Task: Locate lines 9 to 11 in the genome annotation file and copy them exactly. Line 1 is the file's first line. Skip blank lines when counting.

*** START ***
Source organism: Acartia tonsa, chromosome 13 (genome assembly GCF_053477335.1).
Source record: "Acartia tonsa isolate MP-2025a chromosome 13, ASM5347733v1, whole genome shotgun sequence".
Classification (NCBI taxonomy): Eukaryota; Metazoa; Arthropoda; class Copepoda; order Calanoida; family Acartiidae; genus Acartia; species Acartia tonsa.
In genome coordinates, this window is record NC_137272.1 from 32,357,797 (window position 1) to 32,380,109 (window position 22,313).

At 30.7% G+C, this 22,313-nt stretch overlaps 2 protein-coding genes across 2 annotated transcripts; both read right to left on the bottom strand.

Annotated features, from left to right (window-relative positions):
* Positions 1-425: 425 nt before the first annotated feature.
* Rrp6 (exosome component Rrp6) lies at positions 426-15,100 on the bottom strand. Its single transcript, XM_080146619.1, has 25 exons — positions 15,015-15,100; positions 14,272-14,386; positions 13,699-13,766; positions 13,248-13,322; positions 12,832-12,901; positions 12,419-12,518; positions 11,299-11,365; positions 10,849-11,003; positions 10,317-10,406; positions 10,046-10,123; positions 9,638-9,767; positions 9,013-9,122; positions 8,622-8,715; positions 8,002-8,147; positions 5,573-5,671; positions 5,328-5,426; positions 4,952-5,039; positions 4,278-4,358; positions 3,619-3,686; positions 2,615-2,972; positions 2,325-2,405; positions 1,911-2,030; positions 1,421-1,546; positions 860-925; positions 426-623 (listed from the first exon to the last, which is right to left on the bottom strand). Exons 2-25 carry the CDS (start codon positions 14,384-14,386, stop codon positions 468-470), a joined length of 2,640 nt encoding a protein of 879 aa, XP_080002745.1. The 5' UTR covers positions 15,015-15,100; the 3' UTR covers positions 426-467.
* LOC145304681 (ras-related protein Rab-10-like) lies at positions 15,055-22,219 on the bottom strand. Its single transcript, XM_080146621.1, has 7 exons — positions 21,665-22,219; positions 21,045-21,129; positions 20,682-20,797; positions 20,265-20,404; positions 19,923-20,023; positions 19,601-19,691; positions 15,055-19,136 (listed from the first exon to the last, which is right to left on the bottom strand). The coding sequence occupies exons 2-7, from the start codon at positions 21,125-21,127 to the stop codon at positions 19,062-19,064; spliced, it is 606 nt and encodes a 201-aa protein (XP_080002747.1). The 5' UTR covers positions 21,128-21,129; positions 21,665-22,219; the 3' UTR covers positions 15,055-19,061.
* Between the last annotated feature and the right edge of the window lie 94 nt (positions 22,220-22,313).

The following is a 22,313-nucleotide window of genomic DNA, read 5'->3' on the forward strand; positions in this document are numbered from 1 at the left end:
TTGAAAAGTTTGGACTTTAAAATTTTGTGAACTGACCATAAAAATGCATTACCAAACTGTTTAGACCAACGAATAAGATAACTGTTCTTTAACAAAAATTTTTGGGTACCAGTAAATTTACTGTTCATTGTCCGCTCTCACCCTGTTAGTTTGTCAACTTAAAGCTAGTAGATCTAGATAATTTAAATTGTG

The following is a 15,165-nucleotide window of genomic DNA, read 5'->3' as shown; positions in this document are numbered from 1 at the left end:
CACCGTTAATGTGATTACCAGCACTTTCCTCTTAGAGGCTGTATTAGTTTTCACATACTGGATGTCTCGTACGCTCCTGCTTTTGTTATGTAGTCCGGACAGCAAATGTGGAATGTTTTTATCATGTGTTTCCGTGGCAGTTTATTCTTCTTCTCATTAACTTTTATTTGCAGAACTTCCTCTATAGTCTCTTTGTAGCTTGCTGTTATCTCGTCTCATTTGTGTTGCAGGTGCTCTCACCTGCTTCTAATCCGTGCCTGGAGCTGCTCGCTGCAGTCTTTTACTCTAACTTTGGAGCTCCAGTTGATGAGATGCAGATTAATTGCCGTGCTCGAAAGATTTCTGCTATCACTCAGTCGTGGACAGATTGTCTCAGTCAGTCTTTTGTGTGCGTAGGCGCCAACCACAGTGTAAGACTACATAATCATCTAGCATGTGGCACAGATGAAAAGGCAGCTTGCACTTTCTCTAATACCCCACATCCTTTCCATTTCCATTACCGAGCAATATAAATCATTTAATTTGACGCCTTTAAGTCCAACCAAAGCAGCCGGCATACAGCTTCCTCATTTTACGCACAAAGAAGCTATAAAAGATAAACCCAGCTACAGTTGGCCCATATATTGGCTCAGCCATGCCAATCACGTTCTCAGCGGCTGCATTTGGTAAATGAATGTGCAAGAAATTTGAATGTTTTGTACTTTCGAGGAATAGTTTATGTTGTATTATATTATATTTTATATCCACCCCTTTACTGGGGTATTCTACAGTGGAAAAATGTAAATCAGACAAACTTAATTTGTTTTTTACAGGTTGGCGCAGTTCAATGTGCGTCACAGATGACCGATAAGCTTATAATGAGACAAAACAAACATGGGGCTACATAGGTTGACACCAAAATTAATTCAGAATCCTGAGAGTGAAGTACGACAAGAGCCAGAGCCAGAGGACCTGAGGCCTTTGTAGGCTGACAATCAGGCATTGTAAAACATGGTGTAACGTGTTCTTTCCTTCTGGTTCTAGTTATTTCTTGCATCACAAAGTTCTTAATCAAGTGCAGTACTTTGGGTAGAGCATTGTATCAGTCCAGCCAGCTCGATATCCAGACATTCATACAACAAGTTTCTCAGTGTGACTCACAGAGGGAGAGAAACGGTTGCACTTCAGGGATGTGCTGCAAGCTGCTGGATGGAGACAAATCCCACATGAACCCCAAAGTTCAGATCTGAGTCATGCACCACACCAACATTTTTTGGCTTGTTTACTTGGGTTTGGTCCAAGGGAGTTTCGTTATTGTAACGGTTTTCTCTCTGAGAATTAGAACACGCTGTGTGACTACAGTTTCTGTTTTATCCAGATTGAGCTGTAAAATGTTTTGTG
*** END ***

* LOC145304681 (ras-related protein Rab-10-like) lies at positions 15,055-22,219 on the bottom strand. Its single transcript, XM_080146621.1, has 7 exons — positions 21,665-22,219; positions 21,045-21,129; positions 20,682-20,797; positions 20,265-20,404; positions 19,923-20,023; positions 19,601-19,691; positions 15,055-19,136 (listed from the first exon to the last, which is right to left on the bottom strand). The coding sequence occupies exons 2-7, from the start codon at positions 21,125-21,127 to the stop codon at positions 19,062-19,064; spliced, it is 606 nt and encodes a 201-aa protein (XP_080002747.1). The 5' UTR covers positions 21,128-21,129; positions 21,665-22,219; the 3' UTR covers positions 15,055-19,061.
* Between the last annotated feature and the right edge of the window lie 94 nt (positions 22,220-22,313).

The following is a 22,313-nucleotide window of genomic DNA, read 5'->3' on the forward strand; positions in this document are numbered from 1 at the left end: